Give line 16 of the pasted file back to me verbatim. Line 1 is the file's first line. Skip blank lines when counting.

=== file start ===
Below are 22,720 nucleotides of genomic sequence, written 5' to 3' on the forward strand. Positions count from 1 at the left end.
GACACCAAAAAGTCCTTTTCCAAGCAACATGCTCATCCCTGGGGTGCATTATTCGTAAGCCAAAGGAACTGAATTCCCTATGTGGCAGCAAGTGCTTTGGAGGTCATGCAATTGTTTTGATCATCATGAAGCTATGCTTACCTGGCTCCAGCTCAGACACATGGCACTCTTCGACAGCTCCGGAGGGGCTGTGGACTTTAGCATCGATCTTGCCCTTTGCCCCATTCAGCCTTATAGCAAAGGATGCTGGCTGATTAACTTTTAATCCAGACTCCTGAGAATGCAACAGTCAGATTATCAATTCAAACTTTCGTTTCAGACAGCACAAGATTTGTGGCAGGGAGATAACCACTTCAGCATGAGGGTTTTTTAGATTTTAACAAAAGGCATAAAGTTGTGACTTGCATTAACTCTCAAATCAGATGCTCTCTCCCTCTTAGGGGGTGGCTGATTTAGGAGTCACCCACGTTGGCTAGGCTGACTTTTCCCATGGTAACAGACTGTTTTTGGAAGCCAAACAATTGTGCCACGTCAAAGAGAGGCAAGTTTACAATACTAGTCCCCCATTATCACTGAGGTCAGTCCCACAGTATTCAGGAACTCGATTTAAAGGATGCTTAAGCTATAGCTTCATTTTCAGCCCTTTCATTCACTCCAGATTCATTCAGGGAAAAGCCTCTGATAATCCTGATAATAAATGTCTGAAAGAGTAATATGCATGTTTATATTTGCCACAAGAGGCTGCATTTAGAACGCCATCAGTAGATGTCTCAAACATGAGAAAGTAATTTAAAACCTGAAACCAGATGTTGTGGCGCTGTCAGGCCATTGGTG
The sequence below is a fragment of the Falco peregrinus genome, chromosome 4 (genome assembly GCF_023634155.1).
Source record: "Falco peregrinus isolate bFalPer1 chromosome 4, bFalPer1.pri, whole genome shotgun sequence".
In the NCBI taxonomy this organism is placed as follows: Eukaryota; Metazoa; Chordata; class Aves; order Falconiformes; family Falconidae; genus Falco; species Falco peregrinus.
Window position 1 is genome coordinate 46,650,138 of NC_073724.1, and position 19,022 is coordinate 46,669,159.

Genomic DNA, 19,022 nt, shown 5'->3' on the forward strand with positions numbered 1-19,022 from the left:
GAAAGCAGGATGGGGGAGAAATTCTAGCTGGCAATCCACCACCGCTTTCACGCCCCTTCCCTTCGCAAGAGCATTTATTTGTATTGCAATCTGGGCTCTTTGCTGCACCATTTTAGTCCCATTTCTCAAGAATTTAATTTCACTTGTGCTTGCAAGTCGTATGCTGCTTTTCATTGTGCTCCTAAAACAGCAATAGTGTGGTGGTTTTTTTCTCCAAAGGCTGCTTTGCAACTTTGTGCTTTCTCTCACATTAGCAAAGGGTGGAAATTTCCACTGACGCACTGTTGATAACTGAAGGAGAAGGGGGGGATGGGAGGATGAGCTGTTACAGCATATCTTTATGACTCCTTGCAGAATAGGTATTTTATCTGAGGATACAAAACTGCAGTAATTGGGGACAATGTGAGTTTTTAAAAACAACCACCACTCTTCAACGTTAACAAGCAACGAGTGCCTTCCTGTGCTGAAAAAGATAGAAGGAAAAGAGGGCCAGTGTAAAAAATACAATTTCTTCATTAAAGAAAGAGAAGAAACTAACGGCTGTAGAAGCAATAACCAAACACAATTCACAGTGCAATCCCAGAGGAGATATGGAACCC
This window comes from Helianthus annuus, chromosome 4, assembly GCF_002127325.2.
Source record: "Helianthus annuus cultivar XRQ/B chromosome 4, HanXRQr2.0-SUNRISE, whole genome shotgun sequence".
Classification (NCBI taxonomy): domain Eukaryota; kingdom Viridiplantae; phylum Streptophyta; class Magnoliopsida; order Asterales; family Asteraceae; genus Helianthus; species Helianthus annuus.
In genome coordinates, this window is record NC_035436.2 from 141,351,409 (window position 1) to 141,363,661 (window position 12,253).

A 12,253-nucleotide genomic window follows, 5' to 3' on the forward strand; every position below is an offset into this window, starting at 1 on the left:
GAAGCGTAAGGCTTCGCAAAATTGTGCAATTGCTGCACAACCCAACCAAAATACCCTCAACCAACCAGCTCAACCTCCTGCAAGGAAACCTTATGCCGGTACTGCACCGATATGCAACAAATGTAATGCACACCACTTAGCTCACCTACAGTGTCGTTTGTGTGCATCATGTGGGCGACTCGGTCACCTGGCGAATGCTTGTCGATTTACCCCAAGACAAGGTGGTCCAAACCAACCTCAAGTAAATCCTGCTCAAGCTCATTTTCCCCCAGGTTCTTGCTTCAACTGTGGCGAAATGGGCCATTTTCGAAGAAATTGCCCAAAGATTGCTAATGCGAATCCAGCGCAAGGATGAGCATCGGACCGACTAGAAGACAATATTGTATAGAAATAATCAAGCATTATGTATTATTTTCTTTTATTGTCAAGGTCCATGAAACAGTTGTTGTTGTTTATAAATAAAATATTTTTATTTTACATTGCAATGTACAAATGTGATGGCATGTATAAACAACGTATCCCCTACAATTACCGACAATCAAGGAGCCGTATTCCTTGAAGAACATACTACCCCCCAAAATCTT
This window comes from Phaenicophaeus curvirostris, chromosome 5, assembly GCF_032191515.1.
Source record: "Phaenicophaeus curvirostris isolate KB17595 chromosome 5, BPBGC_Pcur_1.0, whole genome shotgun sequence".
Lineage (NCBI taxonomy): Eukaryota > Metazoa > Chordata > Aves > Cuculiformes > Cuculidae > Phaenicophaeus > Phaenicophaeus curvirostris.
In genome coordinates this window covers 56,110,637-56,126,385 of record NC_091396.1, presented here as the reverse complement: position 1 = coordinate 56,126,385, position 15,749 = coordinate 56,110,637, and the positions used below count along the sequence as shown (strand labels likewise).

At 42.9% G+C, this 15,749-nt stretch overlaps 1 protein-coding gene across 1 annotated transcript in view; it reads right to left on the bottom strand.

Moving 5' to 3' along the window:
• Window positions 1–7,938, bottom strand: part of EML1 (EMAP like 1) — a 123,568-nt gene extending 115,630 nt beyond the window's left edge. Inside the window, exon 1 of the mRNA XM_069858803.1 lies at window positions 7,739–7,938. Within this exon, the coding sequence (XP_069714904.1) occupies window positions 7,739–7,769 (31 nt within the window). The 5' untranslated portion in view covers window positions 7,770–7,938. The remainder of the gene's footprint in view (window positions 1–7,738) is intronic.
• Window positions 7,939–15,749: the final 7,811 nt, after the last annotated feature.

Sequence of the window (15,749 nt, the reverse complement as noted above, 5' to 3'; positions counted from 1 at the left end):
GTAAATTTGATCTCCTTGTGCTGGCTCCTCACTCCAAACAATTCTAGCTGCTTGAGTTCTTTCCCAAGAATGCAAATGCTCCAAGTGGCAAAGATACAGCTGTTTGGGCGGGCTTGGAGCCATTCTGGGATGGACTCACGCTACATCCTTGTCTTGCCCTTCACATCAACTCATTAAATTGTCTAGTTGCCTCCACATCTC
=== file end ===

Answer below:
Source record: "Phaenicophaeus curvirostris isolate KB17595 chromosome 5, BPBGC_Pcur_1.0, whole genome shotgun sequence".